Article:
Ratings Recap: UA Indemnity, Dubai Islamic, Eastern Re, Top Layer Re

A.M. Best Co. has assigned indicative debt ratings of “bbb” to senior unsecured debt, “bbb-” to subordinated securities and “bb+” to preferred stock, which may be issued under United America Indemnity, Ltd.’s (UAI) (Georgetown, Cayman Islands) recently filed shelf registration statement. Proceeds from securities issued under the shelf registration statement will be used for general corporate purposes. The outlook assigned to these ratings is stable. The issuer credit rating of “bbb” of UAI is unchanged. Best added: “Despite UAI’s disappointing fourth quarter 2008 earnings announcement (including $84 million of goodwill impairments) and sharp decline in its shareholders’ equity in 2008, its financial leverage ratios, as measured by its debt-to-equity and debt-to-capital ratios of approximately 19.3 percent and 16.2 percent, respectively, remain moderate and well within A.M. Best’s established guidelines for its current ratings.”

Standard & Poor’s Ratings Services has revised its outlook on Dubai-based insurer Dubai Islamic Insurance & Reinsurance Co. (Aman) to negative from stable. S&P also affirmed the ‘BBB’ long-term counterparty credit and insurer financial strength ratings on Aman. “The outlook revision reflects the increasing pressure on Aman’s risk-adjusted capital adequacy, arising mainly from the continuing decline in investment markets in the Gulf region,” explained credit analyst Lotfi Elbarhdadi. S&P said “Aman’s investment strategy exacerbated this pressure, as the company concentrated its investments in the Dubai equity markets, particularly in stocks of financial institutions and real estate operators, which suffered sharp declines over the past four months. Moreover, Aman’s gross premium income grew more than we had expected, by a substantial 66 percent (55 percent net of reinsurance). This has put further pressure on capital adequacy, as capital requirements have risen due to higher underwriting exposure, while adjusted capital has fallen. Meanwhile Aman has mitigated the capital needed to support its growing underwriting exposure by conservatively using reinsurance protection. Positive rating factors include Aman’s good competitive position, good technical earnings, and good financial flexibility. Based on the company’s preliminary results for 2008, Aman continues to deliver sound growth and business diversification, and its underwriting results appear to have improved compared with those of the past two years, evidencing good quality underwriting. We still consider Aman’s ability to access capital sources as good, due to its large retail shareholder base and the presence of supportive individual and institutional investors within the core shareholder base.”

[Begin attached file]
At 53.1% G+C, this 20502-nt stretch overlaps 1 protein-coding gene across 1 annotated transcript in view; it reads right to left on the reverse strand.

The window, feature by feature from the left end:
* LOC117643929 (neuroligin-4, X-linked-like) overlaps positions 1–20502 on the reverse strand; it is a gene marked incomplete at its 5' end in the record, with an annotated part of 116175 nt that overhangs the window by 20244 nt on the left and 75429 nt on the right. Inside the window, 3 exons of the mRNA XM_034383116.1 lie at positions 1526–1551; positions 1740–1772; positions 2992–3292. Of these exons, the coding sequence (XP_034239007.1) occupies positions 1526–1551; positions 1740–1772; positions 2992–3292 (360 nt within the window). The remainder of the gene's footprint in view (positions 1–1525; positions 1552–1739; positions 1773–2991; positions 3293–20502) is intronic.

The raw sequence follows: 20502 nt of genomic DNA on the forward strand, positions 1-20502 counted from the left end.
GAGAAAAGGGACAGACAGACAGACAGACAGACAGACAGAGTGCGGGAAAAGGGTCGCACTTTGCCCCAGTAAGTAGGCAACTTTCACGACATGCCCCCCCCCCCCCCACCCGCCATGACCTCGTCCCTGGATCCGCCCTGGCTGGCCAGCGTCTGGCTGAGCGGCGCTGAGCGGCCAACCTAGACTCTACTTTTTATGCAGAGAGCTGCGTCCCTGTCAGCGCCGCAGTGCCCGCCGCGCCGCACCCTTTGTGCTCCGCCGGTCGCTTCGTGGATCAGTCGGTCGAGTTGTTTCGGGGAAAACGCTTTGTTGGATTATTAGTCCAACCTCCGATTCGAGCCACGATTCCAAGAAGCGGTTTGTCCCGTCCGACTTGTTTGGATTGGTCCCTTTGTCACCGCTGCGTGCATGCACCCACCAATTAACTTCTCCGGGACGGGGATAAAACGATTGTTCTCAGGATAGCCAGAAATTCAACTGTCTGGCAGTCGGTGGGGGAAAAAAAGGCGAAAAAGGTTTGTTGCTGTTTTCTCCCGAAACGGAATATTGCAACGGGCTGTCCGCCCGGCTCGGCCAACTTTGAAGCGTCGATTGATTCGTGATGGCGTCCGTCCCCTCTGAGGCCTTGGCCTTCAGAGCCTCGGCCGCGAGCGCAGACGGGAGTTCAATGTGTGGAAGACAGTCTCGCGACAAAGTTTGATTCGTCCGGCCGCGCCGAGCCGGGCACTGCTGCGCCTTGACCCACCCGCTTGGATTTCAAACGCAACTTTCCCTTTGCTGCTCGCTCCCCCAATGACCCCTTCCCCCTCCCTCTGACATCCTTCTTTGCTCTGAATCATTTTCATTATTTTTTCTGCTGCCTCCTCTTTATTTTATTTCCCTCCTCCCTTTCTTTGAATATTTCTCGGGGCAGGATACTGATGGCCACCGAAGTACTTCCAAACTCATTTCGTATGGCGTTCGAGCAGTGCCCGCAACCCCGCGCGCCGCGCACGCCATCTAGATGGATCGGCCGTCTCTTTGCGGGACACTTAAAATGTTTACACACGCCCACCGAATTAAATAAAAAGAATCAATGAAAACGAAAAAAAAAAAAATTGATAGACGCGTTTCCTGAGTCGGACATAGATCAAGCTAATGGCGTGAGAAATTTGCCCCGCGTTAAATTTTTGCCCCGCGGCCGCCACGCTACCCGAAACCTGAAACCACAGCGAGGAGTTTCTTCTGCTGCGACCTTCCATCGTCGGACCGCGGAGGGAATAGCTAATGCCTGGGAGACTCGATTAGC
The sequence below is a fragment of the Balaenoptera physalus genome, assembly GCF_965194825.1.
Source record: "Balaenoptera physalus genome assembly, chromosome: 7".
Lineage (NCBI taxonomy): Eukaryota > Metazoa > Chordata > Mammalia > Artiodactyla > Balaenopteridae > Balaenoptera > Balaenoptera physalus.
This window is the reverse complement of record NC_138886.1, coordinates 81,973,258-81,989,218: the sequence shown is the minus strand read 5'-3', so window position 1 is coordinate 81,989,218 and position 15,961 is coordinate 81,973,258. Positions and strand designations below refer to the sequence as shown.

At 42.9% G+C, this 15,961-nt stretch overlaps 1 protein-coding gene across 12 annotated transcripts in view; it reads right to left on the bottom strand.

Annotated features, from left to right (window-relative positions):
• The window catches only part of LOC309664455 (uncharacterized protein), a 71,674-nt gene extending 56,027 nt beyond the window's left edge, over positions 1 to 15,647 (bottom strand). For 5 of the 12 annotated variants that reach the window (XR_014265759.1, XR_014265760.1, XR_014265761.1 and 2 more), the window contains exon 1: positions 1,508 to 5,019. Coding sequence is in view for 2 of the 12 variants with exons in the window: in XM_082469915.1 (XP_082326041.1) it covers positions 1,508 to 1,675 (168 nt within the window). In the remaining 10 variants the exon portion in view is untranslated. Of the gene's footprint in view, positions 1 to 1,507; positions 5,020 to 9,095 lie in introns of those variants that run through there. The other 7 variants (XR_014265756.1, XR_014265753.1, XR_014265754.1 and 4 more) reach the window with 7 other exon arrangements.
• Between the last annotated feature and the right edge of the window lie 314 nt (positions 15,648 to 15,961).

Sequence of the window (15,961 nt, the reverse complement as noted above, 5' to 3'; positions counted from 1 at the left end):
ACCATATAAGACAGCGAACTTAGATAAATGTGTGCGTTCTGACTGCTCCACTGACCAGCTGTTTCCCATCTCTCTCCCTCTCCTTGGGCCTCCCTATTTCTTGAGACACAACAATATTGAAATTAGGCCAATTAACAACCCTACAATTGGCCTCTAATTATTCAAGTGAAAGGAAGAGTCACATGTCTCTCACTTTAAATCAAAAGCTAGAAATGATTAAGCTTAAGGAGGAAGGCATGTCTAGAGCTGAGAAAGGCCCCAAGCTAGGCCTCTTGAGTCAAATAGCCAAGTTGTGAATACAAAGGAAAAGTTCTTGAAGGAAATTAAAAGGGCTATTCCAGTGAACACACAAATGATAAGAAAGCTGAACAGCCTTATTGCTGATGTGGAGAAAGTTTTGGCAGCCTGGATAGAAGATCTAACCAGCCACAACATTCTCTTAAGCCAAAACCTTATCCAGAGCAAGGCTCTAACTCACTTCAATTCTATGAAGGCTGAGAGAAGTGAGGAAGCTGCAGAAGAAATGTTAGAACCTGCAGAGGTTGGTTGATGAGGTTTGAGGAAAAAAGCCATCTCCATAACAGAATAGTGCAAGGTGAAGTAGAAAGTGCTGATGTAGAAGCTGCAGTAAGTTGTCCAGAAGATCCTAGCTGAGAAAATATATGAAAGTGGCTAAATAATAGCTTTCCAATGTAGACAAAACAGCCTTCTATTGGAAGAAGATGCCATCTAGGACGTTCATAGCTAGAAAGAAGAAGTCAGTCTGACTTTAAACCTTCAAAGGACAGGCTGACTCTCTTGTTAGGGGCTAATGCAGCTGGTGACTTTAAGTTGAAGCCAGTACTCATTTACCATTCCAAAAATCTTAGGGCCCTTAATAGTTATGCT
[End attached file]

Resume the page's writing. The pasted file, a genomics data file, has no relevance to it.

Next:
A.M. Best Co. has commented that the financial strength rating of ‘A-‘ (Excellent) and issuer credit rating of “a-” of Eastern Re Ltd. S.P.C. ,which is based in Grand Cayman, Cayman Islands, are unchanged following Eastern Re’s announcement regarding the adverse loss reserve development of its specialty reinsurance segment, which was placed in run off in July, 2008. Best said: “Based on fourth quarter 2008 reserve development, Eastern Re increased its loss and loss adjustment expense reserves by $13.9 million, which represents the estimated impact as established by an independent actuary on the remaining open claims. The company, through the reallocation of capital, has increased the capitalization level of Eastern Re in an effort to bring it in line with the capitalization requirements of A.M. Best. Additionally, Eastern Re has provided A.M. Best with the strategy and more conservative documentation standards regarding this book of business for monitoring claims and reserve issues going forward.”

Standard & Poor’s Ratings Services has revised its outlook on Top Layer Reinsurance Ltd. to negative from stable. S&P has also affirmed its ‘AA’ counterparty and financial strength ratings on the company. “We revised the outlook to negative because we revised the outlook on State Farm Mutual Automobile Insurance Co. (AA/Negative/–) to negative,” explained credit analyst Taoufik Gharib. S&P noted that Top Layer Re is a 50-50 joint venture between State Farm and Renaissance Reinsurance Ltd. (AA-/Stable/–). A $4 billion capital structure supports Top Layer Re’s underwriting and operations. The underpinning is a $3.9 billion retrocessional stop-loss agreement from State Farm that is enhanced via a cut-through clause to Top Layer Re’s policyholders in the event Top Layer Re becomes insolvent. In addition to funded capital of about $51 million at year-end 2008, Top Layer Re has access to $75 million of irrevocable collateralized letters of credit if a major loss occurs.